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LONDON, Nov 10 (Reuters) - An estimated $6.2 trillion jump in emerging market household debt should stir regulators into action, given the red flags raised by rising problem loans and slowing economic growth, the Institute of International Finance said in a report.
The IIF estimated that combined global household debt was now more than 44 trillion and that $6.2 trillion of a $7.7 trillion rise in the amount since 2007 - prior to the global financial crisis - was in emerging markets.
That equated to a rise in those regions of more than 120 percent to around $3,000 per adult, according to latest data.
These increases in the context of slowing growth in emerging economies and combined with a sharp rise in corporate debt, has contributed to an increase in the level of problem loans in many EM banks, most notably in Asia, the IIF said.
"With slow growth and deflation risk stalking the global economy, the relatively high level of debt in these countries could become a burden," the report said.
"As such, these situations need to be monitored closely (by authorities and regulators) and addressed."
The three biggest rises in the household debt-to-GDP gap were in Thailand, Malaysia and China.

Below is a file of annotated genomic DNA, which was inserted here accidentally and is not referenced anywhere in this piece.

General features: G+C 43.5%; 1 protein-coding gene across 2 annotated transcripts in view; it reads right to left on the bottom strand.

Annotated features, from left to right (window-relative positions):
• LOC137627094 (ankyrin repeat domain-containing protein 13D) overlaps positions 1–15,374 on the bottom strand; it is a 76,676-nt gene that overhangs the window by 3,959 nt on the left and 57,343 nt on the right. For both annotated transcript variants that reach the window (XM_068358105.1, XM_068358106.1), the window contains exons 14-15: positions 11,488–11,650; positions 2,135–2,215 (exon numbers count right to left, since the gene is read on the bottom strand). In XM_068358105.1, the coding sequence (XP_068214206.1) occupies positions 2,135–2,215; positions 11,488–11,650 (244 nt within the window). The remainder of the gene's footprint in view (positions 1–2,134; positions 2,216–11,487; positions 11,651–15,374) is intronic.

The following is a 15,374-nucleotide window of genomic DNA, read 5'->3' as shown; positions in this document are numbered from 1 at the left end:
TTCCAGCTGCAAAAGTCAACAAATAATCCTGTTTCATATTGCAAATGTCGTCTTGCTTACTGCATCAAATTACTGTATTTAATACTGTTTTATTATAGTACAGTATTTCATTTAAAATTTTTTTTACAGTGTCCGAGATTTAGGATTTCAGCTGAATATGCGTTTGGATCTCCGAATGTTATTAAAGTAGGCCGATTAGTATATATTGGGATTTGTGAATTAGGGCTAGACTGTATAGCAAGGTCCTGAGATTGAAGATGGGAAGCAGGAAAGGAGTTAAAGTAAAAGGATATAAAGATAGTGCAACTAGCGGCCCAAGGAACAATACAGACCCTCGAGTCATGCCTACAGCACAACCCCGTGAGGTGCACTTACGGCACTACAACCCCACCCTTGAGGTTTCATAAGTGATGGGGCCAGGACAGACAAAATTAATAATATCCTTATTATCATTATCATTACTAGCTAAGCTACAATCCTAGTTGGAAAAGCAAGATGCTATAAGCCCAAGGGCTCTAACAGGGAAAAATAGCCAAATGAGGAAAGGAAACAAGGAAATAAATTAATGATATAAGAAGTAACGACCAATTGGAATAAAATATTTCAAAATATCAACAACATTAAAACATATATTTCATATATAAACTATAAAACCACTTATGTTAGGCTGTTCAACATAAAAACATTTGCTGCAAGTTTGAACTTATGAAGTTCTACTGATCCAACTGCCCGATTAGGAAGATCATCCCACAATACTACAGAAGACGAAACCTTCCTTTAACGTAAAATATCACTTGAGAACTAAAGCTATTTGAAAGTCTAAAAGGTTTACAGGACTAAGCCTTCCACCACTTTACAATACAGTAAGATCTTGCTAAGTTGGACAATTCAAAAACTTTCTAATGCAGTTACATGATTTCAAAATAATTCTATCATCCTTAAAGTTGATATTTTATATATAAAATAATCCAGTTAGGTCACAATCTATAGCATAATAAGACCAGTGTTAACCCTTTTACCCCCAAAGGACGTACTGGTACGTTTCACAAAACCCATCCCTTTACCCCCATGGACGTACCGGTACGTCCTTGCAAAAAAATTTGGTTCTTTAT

In China household debt to income levels have risen rapidly in recent years, to nearly 60 percent from 35 percent in 2007.
Virtually 90 percent of Chinese are homeowners - one of the highest rates in the world - and there is a concern that a steep decline in prices could hit the country hard.
In Malaysia, the debt ratio is much higher at over 145 percent. House prices there have risen by around 75 percent since 2007, while in Thailand they have risen 28 percent since early 2008.
"Malaysia's household sector appears quite vulnerable to what could shape up as a perfect storm," the IIF said citing, "weakening growth, rising interest rates to defend the depreciating ringgit and a possible correction in house prices."
The IIF is a banking industry group comprising almost 500 banks, asset managers and wealth funds in around 70 countries.
For report click here Reporting by Marc Jones; editing by John Stonestreet